4. Be patient with the writing. There is no rush to get published. A writer wants to be sure the work is as good as it can be. Once the manuscript is complete find about five trustworthy folks who will give honest feedback to read it. Ask for opinions and help with plot holes and typos. Once the manuscript has been corrected then ask another group to read it. By now the writer will be very used to receiving comments and suggestions. It is up the writer which to keep and which to ignore. Once the manuscript is as good as it can be then start the query process for an agent or publisher if for traditionally published. If self-publish is the desire then now would be the time to investigate the various self-publishing alternatives and make a decision.
5. Understand the job of a writer is not over when the book is done. After a book is complete, the real work begins. Authors today are expected to promote and market their books even if they have a traditional publisher. The expectation means an author must build a platform of awareness to the reading public. Social media has helped authors build awareness of their books but are not the whole answer. An author must be willing to go out and meet people and deliver the book’s message in person. The author must also be prepared to engage in on-line conversations in forums, and other sites where readers regularly visit. The most helpful website to find resources to help spread the message of a book’s availability is https://savvybookwriters.wordpress.com. This site has lists of places where you can post the availability of a book and most are free. I would think the first thing an author should do is start a blog and post to the blog regularly. There are a number of hosting sites that do not charge anything for the basic package.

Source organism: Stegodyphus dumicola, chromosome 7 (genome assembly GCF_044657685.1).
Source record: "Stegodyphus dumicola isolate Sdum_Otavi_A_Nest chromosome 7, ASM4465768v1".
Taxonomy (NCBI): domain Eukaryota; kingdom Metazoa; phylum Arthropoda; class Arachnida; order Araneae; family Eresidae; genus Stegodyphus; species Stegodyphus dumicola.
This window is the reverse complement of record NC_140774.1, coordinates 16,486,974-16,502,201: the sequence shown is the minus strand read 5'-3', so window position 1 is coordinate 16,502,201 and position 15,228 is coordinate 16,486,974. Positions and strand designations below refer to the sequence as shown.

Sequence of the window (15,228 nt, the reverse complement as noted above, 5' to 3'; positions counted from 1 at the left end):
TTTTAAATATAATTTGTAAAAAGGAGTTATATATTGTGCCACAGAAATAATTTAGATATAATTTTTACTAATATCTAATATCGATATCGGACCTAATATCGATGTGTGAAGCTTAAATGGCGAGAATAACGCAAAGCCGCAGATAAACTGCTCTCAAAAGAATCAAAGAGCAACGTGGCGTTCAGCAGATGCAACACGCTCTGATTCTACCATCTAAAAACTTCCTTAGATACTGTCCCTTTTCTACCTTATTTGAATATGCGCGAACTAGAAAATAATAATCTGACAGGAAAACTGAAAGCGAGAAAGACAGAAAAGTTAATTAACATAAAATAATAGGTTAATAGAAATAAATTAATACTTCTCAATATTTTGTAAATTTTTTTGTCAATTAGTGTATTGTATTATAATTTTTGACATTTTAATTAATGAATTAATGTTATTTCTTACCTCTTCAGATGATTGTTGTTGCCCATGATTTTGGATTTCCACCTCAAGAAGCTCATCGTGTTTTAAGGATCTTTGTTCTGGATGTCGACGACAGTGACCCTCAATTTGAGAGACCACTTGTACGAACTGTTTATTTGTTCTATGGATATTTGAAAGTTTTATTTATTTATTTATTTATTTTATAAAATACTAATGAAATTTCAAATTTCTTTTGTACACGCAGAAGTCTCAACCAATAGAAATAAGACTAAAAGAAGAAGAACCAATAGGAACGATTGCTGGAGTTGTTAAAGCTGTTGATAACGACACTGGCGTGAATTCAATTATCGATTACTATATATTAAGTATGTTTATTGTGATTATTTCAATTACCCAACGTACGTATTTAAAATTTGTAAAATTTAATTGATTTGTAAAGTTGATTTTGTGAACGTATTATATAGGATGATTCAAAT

6. Every writer needs support. Writing is a lonely craft that only other writers understand. All new writers should associate with other writers. All published authors should associate with organizations that exist to help the author grow in craft and sales. The best organization I have found is Rave Reviews Book Club. This is an organization that is chartered to propel and promote author’s works. Visit the site, and you’ll see what I mean. Go here https://ravereviewsbynonniejules.wordpress.com/ and check it out.
John W. Howell spent over forty years as a business person and in 2012 finally began his lifelong dream to be an author. His first novel named ‘My GRL’ is published by Martin Sisters Publishing. It is a fiction thriller telling the story of one man’s efforts to save a symbol of America’s greatness from destruction by a group of terrorists and the first of a trilogy. It is available in e-book and paper. The second named His Revenge is in line for May of 2015, and the third titled Our Justice is in the final editing stage with publication in 2016. In addition to his novels, John also writes short stories, and some of them are featured on his blog Fiction Favorites. John lives on a barrier island in the Gulf of Mexico off the southern coast of Texas with his wife and assortment of rescue pets.